BUSINESS NIO pauses production due to chip shortage


NIO pauses production due to chip shortage

People's Daily app

21:45, March 28, 2021

Chinese electric vehicle maker NIO on Friday announced a temporary halt at a factory based in Central China's Hefei, citing a chip shortage. Production will halt for five days, starting from March 29.

NIO logo (Photo: CGTN)

Sources inside the Shanghai-headquartered firm indicate that the when the pause is over, production will resume, but the long-term supply remains unpredictable.

As a company specializing in designing and developing electric vehicles, NIO currently has the capacity to produce 10,000 electric vehicles a month, but the number is limited to 7,500 at the moment due to the global chip shortage and battery supply constraints, NIO founder Li Bin said during a fourth-quarter 2020 earnings call.

The Nio Eve concept car is displayed during the Beijing Auto Show in Beijing on April 25, 2018. (Photo: AFP)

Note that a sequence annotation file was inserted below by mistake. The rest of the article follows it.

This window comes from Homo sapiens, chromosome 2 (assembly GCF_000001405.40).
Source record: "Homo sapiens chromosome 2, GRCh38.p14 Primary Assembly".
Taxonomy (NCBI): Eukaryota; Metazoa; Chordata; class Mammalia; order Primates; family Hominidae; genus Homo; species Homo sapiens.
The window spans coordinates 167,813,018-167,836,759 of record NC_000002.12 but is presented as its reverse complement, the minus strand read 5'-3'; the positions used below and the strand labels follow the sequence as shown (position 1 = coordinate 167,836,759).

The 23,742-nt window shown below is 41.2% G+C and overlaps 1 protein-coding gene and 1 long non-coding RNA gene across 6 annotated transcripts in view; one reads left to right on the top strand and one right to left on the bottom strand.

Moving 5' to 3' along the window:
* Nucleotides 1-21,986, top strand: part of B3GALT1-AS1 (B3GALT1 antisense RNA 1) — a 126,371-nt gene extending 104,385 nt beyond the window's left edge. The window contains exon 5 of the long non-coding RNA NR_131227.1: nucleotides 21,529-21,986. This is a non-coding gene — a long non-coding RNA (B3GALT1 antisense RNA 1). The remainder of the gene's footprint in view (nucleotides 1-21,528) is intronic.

Ford, General Motors, Honda, Volkswagen and other automakers around the world have also suffered from chip shortages.

Wei Yong, vice president of SAIC, said that the current shortage of automotive chips is caused by many factors like the rapid recovery of China’s automobile industry, the increased demand for chips in home appliances and other industries, hoarding caused by chip price increases and some natural disasters.

Since the second half of last year, the global manufacturing industry chain has continuously faced the issue of chip shortages. The COVID-19 epidemic has led to soaring demand in remote offices, home entertainment and data centers, making various types of semiconductor chips become more and more critical.

Meanwhile, the making of chips is a highly concentrated market, with five companies collectively accounting for 90 percent of the global market share, and the most advanced manufacturing processes are in the hands of only a small number of companies.

An automobile industry insider said that chip-making capacity can not be expanded in a short time, since all chips start life as a silicon wafer that takes about 90 days to process into a chip.

(Compiled by Liu Kechen)

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